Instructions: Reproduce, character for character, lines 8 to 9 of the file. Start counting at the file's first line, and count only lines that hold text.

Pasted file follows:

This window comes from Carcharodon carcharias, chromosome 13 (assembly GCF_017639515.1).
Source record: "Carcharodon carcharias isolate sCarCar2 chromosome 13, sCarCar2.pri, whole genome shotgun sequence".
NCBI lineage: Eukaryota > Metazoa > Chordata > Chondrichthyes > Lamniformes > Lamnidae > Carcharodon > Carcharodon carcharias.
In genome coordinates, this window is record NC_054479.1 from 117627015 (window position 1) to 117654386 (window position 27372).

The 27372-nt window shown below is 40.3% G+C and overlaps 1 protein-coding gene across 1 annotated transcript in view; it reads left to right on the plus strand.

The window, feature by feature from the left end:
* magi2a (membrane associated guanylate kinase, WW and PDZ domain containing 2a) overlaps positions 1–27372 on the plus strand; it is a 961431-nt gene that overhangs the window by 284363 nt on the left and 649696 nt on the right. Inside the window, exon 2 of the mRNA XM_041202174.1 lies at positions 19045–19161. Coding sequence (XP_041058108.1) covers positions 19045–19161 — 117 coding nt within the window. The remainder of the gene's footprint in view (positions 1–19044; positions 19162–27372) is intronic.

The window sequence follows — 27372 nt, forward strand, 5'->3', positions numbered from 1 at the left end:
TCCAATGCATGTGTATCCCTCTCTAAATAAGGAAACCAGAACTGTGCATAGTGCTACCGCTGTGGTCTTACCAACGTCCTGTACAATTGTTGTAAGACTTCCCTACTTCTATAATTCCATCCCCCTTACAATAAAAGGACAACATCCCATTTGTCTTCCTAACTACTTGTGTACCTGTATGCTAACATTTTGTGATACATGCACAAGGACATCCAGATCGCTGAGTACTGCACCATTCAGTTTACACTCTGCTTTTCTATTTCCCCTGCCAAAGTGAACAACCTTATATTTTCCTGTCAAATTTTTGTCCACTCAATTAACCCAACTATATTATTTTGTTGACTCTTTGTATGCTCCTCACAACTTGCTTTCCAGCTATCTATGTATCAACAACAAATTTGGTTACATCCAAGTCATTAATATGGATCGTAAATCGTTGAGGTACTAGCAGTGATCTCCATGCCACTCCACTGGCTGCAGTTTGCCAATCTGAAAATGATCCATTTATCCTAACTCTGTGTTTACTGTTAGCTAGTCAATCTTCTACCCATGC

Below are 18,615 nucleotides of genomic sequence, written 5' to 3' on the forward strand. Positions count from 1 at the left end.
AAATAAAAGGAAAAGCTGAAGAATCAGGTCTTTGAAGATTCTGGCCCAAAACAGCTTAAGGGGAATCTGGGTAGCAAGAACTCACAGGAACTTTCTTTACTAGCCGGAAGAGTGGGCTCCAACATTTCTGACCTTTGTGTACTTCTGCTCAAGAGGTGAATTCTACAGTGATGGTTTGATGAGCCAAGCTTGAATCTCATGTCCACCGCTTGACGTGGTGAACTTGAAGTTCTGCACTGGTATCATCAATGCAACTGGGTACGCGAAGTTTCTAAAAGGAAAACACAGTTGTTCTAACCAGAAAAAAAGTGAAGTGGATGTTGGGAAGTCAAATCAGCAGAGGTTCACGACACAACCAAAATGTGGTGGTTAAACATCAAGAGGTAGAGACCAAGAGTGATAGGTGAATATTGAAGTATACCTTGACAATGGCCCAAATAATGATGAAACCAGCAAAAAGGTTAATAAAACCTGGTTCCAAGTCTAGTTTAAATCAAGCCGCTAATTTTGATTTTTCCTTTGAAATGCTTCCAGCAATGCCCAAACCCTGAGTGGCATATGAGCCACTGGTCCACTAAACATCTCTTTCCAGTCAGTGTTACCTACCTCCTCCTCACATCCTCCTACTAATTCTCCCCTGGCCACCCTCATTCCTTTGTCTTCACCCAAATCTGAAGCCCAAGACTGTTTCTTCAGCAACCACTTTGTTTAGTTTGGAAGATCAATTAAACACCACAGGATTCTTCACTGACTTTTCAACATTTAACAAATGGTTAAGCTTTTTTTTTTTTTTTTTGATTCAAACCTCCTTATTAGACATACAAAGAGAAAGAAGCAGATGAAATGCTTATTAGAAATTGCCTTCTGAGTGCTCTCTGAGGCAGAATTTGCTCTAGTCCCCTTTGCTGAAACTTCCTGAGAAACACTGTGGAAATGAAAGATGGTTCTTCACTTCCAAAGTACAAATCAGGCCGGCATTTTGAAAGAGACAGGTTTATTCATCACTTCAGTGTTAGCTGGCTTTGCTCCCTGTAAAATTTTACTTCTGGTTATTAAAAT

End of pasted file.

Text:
The window sequence follows — 27372 nt, forward strand, 5'->3', positions numbered from 1 at the left end:
TCCAATGCATGTGTATCCCTCTCTAAATAAGGAAACCAGAACTGTGCATAGTGCTACCGCTGTGGTCTTACCAACGTCCTGTACAATTGTTGTAAGACTTCCCTACTTCTATAATTCCATCCCCCTTACAATAAAAGGACAACATCCCATTTGTCTTCCTAACTACTTGTGTACCTGTATGCTAACATTTTGTGATACATGCACAAGGACATCCAGATCGCTGAGTACTGCACCATTCAGTTTACACTCTGCTTTTCTATTTCCCCTGCCAAAGTGAACAACCTTATATTTTCCTGTCAAATTTTTGTCCACTCAATTAACCCAACTATATTATTTTGTTGACTCTTTGTATGCTCCTCACAACTTGCTTTCCAGCTATCTATGTATCAACAACAAATTTGGTTACATCCAAGTCATTAATATGGATCGTAAATCGTTGAGGTACTAGCAGTGATCTCCATGCCACTCCACTGGCTGCAGTTTGCCAATCTGAAAATGATCCATTTATCCTAACTCTGTGTTTACTGTTAGCTAGTCAATCTTCTACCCATGC